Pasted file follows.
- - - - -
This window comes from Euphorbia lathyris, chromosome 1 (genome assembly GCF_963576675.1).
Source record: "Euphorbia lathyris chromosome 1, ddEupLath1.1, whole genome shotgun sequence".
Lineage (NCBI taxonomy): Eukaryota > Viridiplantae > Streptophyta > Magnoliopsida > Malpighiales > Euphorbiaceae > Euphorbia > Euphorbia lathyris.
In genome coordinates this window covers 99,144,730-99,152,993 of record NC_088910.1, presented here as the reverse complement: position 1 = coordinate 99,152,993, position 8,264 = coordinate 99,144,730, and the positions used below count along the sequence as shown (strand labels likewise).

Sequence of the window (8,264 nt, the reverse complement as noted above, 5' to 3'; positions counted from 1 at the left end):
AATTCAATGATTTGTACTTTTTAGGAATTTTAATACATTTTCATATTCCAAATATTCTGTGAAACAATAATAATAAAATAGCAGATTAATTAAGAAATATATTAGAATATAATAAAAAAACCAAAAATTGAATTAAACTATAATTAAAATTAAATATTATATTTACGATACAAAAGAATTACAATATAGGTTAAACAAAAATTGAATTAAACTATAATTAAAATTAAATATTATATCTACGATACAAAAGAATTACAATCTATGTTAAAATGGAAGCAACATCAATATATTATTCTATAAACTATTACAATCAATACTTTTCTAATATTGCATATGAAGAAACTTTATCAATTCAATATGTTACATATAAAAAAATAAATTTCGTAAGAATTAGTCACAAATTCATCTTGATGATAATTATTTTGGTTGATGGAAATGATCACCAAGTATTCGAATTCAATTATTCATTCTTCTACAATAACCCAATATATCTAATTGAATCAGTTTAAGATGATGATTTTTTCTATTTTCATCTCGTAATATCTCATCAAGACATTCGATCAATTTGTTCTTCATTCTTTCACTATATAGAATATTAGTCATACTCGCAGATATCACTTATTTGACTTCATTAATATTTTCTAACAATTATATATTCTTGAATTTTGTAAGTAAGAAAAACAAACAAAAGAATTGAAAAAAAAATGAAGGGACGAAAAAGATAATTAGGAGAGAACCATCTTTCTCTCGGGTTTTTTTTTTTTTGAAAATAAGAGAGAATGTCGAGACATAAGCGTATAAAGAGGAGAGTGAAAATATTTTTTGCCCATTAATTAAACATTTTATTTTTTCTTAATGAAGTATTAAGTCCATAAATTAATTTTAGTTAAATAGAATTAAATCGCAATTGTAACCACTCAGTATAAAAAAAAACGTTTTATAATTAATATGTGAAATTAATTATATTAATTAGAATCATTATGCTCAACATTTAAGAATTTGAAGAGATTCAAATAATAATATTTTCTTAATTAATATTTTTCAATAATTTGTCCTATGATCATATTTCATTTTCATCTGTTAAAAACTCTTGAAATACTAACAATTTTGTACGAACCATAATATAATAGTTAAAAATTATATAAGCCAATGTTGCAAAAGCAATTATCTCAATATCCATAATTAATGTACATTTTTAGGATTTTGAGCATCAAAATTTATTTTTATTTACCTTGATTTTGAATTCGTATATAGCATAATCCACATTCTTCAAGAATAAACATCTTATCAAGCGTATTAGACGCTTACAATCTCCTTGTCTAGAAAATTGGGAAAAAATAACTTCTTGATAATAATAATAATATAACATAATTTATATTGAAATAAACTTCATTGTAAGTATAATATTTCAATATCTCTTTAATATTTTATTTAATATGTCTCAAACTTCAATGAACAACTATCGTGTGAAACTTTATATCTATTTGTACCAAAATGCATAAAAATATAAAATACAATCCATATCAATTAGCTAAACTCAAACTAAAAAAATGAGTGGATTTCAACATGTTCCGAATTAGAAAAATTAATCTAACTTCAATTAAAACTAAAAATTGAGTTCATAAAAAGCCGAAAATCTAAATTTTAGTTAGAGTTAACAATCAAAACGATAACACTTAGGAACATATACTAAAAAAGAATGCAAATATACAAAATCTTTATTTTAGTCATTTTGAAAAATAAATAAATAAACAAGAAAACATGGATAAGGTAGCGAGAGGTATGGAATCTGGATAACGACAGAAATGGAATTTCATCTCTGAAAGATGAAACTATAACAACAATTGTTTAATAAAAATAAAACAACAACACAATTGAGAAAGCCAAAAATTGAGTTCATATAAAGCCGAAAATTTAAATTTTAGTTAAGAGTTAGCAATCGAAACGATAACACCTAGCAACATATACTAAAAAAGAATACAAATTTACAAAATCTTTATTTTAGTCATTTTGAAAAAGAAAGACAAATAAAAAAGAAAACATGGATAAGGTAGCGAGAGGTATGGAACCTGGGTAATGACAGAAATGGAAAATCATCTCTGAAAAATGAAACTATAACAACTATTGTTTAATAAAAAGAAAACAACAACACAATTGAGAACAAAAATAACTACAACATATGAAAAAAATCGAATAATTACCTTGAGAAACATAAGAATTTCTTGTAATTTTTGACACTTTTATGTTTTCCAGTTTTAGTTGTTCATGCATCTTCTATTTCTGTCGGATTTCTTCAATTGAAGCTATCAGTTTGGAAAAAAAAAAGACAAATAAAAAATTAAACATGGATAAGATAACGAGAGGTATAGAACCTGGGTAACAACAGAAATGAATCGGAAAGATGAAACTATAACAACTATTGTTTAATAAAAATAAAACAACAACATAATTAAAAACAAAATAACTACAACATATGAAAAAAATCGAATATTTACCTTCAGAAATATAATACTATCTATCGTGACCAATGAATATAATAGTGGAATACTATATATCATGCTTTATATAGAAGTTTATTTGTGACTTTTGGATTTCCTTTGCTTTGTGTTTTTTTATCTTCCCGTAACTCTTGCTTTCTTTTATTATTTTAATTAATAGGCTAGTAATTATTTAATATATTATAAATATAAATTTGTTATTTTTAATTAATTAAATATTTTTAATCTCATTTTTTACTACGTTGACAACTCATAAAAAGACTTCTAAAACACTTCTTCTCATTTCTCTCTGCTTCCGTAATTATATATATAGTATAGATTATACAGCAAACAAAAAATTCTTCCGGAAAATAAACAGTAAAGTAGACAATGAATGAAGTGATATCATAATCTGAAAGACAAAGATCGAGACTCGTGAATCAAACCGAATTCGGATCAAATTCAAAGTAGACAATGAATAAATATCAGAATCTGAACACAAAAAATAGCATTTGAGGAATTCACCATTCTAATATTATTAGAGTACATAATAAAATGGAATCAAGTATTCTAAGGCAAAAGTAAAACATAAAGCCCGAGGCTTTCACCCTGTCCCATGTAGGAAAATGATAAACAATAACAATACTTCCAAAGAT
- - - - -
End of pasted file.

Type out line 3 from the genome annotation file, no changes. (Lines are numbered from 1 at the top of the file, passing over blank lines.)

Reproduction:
Lineage (NCBI taxonomy): Eukaryota > Viridiplantae > Streptophyta > Magnoliopsida > Malpighiales > Euphorbiaceae > Euphorbia > Euphorbia lathyris.